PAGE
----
People like Firefox because it just works. We designed Firefox to be invisible; we want you using the web, not the software. We've spent years refining it and streamlining it down to the pixel so that it works intuitively right out of the box. We have a formidable competitor in Microsoft, but the emergence of the network has changed the rules. If you create a great product, it will spread through word-of-mouth and people will use it. If people aren't talking about your product, your product isn't worth talking about.
Most set-top digital personal video recorders (PVRs) cost anywhere from several hundred to more than a thousand dollars. The Neuros MPEG-4 Recorder is a much lower-priced PVR, but the reduced cost carries its own price: it can't do nearly as much as its more expensive hard drive- and DVD-based competitors, such as TiVo, ReplayTV, and UltimateTV.
A different sort of evidence of free software's forward march came today at LinuxWorld. Two sales people from two different companies approached me within a 24-hour period to say they want to talk to me about making part or all of their product open source
The basic open-source licence covering software such as the Linux OS will be revamped and ready by 2007, according to an industry official involved with the project. The planned changes to the GNU General Public License (GPL) include resolving patent conflicts, accommodating Web services, and resolving incompatibilities with other licences. Dealing with wikis in the GPL also has been pondered.
It's late, it's lame and installing it won't be cheap, so now is the perfect time for Linux desktop vendors to make a charge at Microsoft.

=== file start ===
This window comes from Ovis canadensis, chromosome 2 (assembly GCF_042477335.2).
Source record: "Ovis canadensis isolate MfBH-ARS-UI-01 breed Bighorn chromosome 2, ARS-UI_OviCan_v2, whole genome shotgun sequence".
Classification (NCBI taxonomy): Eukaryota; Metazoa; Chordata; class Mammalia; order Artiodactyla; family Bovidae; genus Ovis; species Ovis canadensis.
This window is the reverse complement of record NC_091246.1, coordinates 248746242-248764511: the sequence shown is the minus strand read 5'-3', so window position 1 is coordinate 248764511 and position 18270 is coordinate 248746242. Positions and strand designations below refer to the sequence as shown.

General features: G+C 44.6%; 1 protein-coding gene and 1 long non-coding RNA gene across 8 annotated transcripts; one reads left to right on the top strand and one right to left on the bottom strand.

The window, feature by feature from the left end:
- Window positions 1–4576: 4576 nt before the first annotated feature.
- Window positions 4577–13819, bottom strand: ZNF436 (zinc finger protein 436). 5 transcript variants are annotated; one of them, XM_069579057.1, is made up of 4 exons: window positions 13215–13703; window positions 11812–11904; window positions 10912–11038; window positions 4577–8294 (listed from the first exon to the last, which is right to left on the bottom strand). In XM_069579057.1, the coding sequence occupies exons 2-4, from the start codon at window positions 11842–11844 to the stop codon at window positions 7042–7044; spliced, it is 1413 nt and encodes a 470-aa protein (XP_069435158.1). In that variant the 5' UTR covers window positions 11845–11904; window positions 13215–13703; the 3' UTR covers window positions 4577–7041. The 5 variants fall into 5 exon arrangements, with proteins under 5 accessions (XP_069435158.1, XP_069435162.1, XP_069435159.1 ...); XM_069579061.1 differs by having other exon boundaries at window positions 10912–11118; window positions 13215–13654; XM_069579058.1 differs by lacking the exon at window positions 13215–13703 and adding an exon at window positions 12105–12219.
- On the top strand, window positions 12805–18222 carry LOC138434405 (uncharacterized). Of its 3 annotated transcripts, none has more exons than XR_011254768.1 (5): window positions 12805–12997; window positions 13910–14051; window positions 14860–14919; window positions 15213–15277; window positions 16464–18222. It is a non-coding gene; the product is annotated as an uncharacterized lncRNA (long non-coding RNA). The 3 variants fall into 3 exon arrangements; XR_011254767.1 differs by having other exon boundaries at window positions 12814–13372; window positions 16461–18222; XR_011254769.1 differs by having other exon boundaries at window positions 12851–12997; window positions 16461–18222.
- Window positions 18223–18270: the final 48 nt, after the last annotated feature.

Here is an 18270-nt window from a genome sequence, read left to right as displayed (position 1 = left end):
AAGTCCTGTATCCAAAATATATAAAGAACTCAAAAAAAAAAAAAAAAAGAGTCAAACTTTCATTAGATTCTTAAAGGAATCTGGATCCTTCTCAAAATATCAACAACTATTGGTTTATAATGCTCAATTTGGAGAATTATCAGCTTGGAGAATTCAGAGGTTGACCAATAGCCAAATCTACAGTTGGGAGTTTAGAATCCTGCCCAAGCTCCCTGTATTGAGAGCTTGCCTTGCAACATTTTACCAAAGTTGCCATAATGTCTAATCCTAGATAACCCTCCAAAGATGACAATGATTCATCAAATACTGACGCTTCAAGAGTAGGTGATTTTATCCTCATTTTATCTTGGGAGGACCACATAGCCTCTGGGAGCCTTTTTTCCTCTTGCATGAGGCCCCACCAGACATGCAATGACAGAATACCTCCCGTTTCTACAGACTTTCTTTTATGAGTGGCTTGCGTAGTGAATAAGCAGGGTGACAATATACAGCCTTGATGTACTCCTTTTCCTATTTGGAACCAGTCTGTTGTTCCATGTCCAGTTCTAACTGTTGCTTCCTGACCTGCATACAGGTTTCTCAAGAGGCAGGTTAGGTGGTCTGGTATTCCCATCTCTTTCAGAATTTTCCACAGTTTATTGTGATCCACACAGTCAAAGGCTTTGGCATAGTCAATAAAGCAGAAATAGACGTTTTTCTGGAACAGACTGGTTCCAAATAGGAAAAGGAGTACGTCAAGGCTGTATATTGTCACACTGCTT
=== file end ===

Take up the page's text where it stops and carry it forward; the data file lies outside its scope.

There's been a lot of Firefox vs. IE talk in the industry. Some people say that Firefox is better than IE, more secure than IE, and so on. While Firefox users sing their tunes on how much better it is over IE, most IE users don't understand what the fuss is all about. For starters, both browsers have security problems. No browser is 100% secure.
SAN FRANCISCO - 10 Aug 2005 - The second day of LinuxWorld passed without any fistfights breaking out between vendors, although there are rumors of rancor between Sun and IBM over a modification of OpenOffice.org that IBM is passing out on CDs. There are more hardware vendors than last year, with bigger and splashier displays. And in honor of the late, great San Francisco newspaper columnist Herb Caen, I will end this paragaph and some other ones with three dots...
These guys have been talking to each other. Over the last two weeks, there has been a rash of announcements from a number of leading vendors pledging support for new open virtualisation standards. The plans pointedly do not involve Microsoft and could be seen as encircling the Redmond giant in the booming virtualisation market, which most observers see as becoming of growing importance over the next few years. Both Intel and AMD will build virtualisation hooks into their upcoming products, for example.
Many secondary schools students in the French region of Auvergne will receive CDs containing free and open source software when they return to school in September. The project, which has been funded by the local government, will see 64,000 packs of CDs distributed to school pupils, according to Linux Arverne, a Linux user group involved in the initiative.
Nomad Press is a small, "fiercely independent" book publishing company based in Colorado. It's run by Deborah Robson, a writer, editor, knitter, and now, a Linux user.